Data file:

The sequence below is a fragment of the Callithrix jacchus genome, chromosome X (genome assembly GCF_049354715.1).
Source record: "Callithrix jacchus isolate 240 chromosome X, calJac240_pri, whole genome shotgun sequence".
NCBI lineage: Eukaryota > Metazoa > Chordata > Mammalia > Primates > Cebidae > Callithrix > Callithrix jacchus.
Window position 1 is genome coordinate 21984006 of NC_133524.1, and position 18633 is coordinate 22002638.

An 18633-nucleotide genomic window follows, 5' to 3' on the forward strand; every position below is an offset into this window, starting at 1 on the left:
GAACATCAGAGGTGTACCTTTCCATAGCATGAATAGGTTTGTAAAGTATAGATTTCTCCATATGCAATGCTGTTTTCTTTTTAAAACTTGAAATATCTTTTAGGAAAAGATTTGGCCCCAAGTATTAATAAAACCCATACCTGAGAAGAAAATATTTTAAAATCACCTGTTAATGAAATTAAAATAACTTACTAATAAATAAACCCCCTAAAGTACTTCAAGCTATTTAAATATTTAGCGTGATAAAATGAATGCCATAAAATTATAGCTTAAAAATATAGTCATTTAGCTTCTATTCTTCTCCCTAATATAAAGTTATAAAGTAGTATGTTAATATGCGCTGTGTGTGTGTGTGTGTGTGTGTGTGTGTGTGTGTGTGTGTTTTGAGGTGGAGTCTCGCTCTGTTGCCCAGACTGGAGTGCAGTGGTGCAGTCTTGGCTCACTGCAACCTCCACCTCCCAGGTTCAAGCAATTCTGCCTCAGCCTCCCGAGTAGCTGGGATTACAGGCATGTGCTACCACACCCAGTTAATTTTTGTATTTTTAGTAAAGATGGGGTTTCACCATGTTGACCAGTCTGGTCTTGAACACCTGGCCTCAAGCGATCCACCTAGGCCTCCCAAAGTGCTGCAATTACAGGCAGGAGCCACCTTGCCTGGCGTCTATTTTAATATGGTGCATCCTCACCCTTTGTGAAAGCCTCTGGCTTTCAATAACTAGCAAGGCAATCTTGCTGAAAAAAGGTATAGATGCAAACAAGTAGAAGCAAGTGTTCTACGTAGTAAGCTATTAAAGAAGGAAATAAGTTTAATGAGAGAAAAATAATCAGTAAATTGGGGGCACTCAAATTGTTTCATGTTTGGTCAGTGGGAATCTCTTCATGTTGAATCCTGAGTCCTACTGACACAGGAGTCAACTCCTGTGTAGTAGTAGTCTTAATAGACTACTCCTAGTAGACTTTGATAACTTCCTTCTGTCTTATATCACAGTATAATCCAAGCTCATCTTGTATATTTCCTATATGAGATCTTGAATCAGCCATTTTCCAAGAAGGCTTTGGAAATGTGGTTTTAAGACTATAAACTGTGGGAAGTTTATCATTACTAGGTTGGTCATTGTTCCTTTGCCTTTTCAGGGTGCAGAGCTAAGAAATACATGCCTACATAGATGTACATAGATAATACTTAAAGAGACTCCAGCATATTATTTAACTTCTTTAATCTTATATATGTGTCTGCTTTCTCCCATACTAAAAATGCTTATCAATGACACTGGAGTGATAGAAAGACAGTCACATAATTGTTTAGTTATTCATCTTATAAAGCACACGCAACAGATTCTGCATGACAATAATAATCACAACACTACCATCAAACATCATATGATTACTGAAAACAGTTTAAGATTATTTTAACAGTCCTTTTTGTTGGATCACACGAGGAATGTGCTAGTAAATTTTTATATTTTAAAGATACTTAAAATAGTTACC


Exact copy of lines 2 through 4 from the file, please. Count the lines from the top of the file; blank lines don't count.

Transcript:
Source record: "Callithrix jacchus isolate 240 chromosome X, calJac240_pri, whole genome shotgun sequence".
NCBI lineage: Eukaryota > Metazoa > Chordata > Mammalia > Primates > Cebidae > Callithrix > Callithrix jacchus.
Window position 1 is genome coordinate 21984006 of NC_133524.1, and position 18633 is coordinate 22002638.